It is not unusual for a school district to suggest that a student’s special education needs can be fully accommodated with a 504 plan instead of an IEP. But before you agree to try a 504 plan for your child instead of an IEP, consider the following:
Section 504 and the IDEA Serve Different Purposes
A “504 plan” refers to accommodations that are offered to a student under Section 504 of the Rehabilitation Act of 1973. The Rehabilitation Act is a broad civil rights statute that protects all individuals with disabilities from being discriminated against by institutions that receive federal funding, including school districts. The goal of a 504 plan is to ensure that students with disabilities receive an education that is equal to the education being offered to typically developing students. In other words, Section 504 is about leveling the playing field for students with disabilities and stopping discrimination.
The purpose of the Individuals with Disabilities Education Act (IDEA) is to ensure that students with disabilities “have available to them a free appropriate public education that emphasizes special education and related services designed to meet their unique needs and prepare them for further education, employment and independent living.” The goal of the IDEA is to make that sure students with disabilities receive the extra services and supports needed to make progress and to promote independence.
IEPs Offer More Support Than 504 Plans
A 504 plan will generally identify the accommodations or modifications that a student with disabilities may need in order to access his or her educational program in a public school. It is a basic accommodation plan that is often only a page or two in length. A 504 plan simply sets forth any accommodations a student needs to have the same access to their education as students in the general education classroom. It is designed to ensure equality, but will not address a given student’s learning needs.
By contrast, an IEP is a much more detailed and lengthy document that explicitly identifies a student’s unique learning needs and performance levels, identifies measurable academic and non-academic goals for the student, describes how the student’s progress will be measured each year, identifies all services and accommodations that will be provided to the student, identifies where the student will receive these services, and if appropriate, identifies all transition services the student will be receiving.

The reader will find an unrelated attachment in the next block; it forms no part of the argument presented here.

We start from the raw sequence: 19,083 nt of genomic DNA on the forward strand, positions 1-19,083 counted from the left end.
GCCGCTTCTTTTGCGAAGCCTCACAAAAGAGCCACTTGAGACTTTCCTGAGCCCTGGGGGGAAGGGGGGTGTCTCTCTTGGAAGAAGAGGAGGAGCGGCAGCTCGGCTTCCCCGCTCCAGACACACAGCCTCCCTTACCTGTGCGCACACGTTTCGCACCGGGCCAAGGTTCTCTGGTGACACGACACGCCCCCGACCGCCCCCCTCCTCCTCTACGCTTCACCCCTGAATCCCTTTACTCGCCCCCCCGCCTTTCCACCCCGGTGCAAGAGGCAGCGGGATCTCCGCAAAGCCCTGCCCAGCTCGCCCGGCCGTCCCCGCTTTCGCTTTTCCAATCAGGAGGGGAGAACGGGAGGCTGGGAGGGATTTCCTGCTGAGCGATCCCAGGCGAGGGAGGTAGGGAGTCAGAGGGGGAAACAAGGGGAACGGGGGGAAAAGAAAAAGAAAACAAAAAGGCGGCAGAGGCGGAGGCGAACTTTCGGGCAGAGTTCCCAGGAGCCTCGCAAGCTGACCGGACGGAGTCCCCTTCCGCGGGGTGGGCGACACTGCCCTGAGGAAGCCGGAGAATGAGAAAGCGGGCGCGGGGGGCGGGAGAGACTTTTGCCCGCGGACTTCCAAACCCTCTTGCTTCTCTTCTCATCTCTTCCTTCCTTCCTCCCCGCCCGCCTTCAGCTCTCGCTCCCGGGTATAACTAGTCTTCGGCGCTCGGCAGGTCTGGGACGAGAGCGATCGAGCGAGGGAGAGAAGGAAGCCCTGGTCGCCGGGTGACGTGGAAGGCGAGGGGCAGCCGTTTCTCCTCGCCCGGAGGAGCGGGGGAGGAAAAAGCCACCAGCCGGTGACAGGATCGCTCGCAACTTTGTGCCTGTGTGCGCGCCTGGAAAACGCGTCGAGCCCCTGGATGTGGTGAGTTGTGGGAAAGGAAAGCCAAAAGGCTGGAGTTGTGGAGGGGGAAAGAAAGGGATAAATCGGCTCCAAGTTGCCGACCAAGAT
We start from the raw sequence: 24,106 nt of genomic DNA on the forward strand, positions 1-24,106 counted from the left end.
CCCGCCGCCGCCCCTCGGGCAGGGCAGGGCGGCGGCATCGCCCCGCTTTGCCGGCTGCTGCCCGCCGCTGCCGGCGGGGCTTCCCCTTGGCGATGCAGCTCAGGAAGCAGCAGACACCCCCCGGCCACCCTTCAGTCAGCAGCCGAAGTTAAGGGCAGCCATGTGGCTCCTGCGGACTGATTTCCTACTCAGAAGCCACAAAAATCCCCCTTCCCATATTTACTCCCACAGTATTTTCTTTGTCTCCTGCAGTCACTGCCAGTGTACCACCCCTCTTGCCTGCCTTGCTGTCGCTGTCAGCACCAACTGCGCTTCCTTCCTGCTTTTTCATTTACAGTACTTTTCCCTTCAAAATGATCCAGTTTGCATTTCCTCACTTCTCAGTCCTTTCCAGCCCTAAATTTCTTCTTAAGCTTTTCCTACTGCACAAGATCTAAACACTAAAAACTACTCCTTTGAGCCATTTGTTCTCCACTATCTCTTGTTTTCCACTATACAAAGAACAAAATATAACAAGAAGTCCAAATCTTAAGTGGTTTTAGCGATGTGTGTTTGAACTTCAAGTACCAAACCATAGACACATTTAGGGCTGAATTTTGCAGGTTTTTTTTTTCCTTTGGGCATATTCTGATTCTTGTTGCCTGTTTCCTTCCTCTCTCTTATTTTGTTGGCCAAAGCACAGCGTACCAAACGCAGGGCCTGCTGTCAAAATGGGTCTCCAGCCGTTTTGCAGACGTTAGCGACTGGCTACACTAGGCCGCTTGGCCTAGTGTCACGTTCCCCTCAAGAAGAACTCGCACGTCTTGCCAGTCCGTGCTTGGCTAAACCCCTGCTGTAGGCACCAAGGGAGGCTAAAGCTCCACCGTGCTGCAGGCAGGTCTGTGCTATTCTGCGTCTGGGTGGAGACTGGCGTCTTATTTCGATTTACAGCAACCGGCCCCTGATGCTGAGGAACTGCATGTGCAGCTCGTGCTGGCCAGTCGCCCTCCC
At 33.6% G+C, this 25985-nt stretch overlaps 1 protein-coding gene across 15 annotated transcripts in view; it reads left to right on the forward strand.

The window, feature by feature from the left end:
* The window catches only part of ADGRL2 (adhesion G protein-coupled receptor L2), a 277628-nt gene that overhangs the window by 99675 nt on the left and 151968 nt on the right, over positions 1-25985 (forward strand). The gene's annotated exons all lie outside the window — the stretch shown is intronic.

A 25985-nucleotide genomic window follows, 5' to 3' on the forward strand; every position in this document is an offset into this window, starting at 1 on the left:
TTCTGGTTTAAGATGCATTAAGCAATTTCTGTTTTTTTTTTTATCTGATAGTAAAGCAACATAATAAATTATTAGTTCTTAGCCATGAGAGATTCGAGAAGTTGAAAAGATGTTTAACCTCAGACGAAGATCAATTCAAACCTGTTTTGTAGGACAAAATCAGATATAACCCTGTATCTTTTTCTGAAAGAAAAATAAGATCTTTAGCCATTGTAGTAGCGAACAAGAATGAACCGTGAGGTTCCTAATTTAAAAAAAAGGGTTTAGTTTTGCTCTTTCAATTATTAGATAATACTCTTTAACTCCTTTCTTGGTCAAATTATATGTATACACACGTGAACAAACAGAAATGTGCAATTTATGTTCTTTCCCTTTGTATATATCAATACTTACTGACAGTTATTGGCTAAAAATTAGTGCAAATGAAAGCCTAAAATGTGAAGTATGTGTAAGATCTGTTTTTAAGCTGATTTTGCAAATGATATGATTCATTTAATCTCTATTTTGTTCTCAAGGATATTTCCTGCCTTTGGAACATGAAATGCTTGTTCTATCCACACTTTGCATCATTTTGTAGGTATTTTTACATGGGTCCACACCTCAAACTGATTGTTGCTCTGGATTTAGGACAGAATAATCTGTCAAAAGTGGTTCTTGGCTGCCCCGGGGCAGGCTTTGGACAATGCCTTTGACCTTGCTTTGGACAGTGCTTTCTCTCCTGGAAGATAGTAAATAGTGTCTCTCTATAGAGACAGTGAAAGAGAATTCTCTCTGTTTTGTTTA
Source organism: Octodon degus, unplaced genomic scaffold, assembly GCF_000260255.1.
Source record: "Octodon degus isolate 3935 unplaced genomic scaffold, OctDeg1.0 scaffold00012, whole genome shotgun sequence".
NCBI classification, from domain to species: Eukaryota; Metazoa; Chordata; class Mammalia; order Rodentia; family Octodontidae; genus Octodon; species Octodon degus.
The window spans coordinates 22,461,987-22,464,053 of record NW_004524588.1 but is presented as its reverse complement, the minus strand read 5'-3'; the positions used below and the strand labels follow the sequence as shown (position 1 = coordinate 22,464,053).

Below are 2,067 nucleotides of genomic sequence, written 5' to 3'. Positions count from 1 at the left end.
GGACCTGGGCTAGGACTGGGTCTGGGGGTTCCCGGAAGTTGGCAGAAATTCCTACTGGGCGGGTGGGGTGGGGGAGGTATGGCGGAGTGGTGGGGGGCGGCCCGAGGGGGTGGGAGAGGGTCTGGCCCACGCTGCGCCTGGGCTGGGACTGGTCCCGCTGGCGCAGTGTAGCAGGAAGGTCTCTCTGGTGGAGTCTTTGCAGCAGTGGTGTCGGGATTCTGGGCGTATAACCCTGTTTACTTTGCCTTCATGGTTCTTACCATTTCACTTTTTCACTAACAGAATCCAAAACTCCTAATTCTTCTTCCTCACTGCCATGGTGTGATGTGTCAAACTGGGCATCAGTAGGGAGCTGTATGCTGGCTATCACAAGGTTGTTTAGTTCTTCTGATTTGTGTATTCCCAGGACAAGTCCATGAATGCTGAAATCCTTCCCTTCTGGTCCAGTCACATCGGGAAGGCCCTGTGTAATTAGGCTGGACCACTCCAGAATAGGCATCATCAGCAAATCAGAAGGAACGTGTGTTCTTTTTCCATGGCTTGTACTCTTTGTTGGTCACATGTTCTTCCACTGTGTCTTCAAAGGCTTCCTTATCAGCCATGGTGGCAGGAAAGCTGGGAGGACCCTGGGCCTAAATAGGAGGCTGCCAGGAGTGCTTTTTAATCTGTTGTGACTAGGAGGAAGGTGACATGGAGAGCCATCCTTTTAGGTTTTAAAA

IEPs Provide More Protection Than 504 Plans
Perhaps the most important difference between 504 plans and IEPs is the difference in protection they provide. For example:
- IEPs need to be reviewed annually, 504 plans only need to be reviewed “periodically”, which in some districts means every two to three years (or longer).
- The IDEA provides specific guidance and timelines for the evaluation process, whereas the evaluation requirements of Section 504 can be significantly looser.
- The IDEA specifically identifies the required members of a child’s IEP Team, where as Section 504 only requires that any placement decisions are made by persons who are knowledgeable about the student (parents are not specifically required to be part of a Section 504 Team).
- IEPs must be committed to writing, whereas 504 plans do not have to be documented by a school district.
- Students with IEPs receive regular progress reports, whereas students with 504 plans do not.
A 504 plan is an important civil rights tool that ensures equal access to education and provides some protection to students with disabilities. However, if your child is eligible for special education services, an IEP is almost always a better option.